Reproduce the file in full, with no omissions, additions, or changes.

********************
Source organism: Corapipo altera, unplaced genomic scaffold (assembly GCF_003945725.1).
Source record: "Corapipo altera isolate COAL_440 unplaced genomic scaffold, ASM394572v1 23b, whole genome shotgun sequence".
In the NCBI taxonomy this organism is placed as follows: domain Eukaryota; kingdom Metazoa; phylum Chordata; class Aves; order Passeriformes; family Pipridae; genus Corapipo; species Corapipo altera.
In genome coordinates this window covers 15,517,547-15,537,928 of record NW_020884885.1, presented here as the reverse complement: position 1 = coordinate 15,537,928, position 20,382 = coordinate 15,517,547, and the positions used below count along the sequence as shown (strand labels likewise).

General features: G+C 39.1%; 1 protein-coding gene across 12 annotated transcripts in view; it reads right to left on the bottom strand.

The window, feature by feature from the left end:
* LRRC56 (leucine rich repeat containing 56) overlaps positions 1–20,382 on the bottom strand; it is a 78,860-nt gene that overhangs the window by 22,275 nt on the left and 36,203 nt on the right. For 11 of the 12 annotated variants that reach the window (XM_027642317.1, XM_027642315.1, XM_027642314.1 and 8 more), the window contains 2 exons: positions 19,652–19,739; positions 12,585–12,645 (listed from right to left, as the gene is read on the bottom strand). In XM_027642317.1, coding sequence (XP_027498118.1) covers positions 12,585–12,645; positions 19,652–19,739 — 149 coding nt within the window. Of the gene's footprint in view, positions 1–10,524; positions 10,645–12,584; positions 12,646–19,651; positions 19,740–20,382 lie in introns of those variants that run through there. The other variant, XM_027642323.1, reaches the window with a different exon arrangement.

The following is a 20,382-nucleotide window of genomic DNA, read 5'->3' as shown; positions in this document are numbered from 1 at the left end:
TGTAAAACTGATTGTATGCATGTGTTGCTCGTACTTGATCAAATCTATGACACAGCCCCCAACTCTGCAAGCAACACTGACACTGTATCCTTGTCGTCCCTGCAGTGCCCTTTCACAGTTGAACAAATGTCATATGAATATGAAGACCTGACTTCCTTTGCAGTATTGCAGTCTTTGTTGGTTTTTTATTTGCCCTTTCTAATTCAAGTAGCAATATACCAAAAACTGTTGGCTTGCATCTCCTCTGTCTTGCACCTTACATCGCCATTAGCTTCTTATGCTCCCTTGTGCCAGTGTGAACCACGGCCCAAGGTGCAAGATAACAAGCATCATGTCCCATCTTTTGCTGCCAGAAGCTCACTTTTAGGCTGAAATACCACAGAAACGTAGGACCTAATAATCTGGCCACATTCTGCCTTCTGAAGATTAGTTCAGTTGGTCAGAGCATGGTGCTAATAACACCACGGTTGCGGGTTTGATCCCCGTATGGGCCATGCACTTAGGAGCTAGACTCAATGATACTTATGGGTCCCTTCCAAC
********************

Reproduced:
Source organism: Corapipo altera, unplaced genomic scaffold (assembly GCF_003945725.1).
Source record: "Corapipo altera isolate COAL_440 unplaced genomic scaffold, ASM394572v1 23b, whole genome shotgun sequence".
In the NCBI taxonomy this organism is placed as follows: domain Eukaryota; kingdom Metazoa; phylum Chordata; class Aves; order Passeriformes; family Pipridae; genus Corapipo; species Corapipo altera.
In genome coordinates this window covers 15,517,547-15,537,928 of record NW_020884885.1, presented here as the reverse complement: position 1 = coordinate 15,537,928, position 20,382 = coordinate 15,517,547, and the positions used below count along the sequence as shown (strand labels likewise).

General features: G+C 39.1%; 1 protein-coding gene across 12 annotated transcripts in view; it reads right to left on the bottom strand.

The window, feature by feature from the left end:
* LRRC56 (leucine rich repeat containing 56) overlaps positions 1–20,382 on the bottom strand; it is a 78,860-nt gene that overhangs the window by 22,275 nt on the left and 36,203 nt on the right. For 11 of the 12 annotated variants that reach the window (XM_027642317.1, XM_027642315.1, XM_027642314.1 and 8 more), the window contains 2 exons: positions 19,652–19,739; positions 12,585–12,645 (listed from right to left, as the gene is read on the bottom strand). In XM_027642317.1, coding sequence (XP_027498118.1) covers positions 12,585–12,645; positions 19,652–19,739 — 149 coding nt within the window. Of the gene's footprint in view, positions 1–10,524; positions 10,645–12,584; positions 12,646–19,651; positions 19,740–20,382 lie in introns of those variants that run through there. The other variant, XM_027642323.1, reaches the window with a different exon arrangement.

The following is a 20,382-nucleotide window of genomic DNA, read 5'->3' as shown; positions in this document are numbered from 1 at the left end:
TGTAAAACTGATTGTATGCATGTGTTGCTCGTACTTGATCAAATCTATGACACAGCCCCCAACTCTGCAAGCAACACTGACACTGTATCCTTGTCGTCCCTGCAGTGCCCTTTCACAGTTGAACAAATGTCATATGAATATGAAGACCTGACTTCCTTTGCAGTATTGCAGTCTTTGTTGGTTTTTTATTTGCCCTTTCTAATTCAAGTAGCAATATACCAAAAACTGTTGGCTTGCATCTCCTCTGTCTTGCACCTTACATCGCCATTAGCTTCTTATGCTCCCTTGTGCCAGTGTGAACCACGGCCCAAGGTGCAAGATAACAAGCATCATGTCCCATCTTTTGCTGCCAGAAGCTCACTTTTAGGCTGAAATACCACAGAAACGTAGGACCTAATAATCTGGCCACATTCTGCCTTCTGAAGATTAGTTCAGTTGGTCAGAGCATGGTGCTAATAACACCACGGTTGCGGGTTTGATCCCCGTATGGGCCATGCACTTAGGAGCTAGACTCAATGATACTTATGGGTCCCTTCCAAC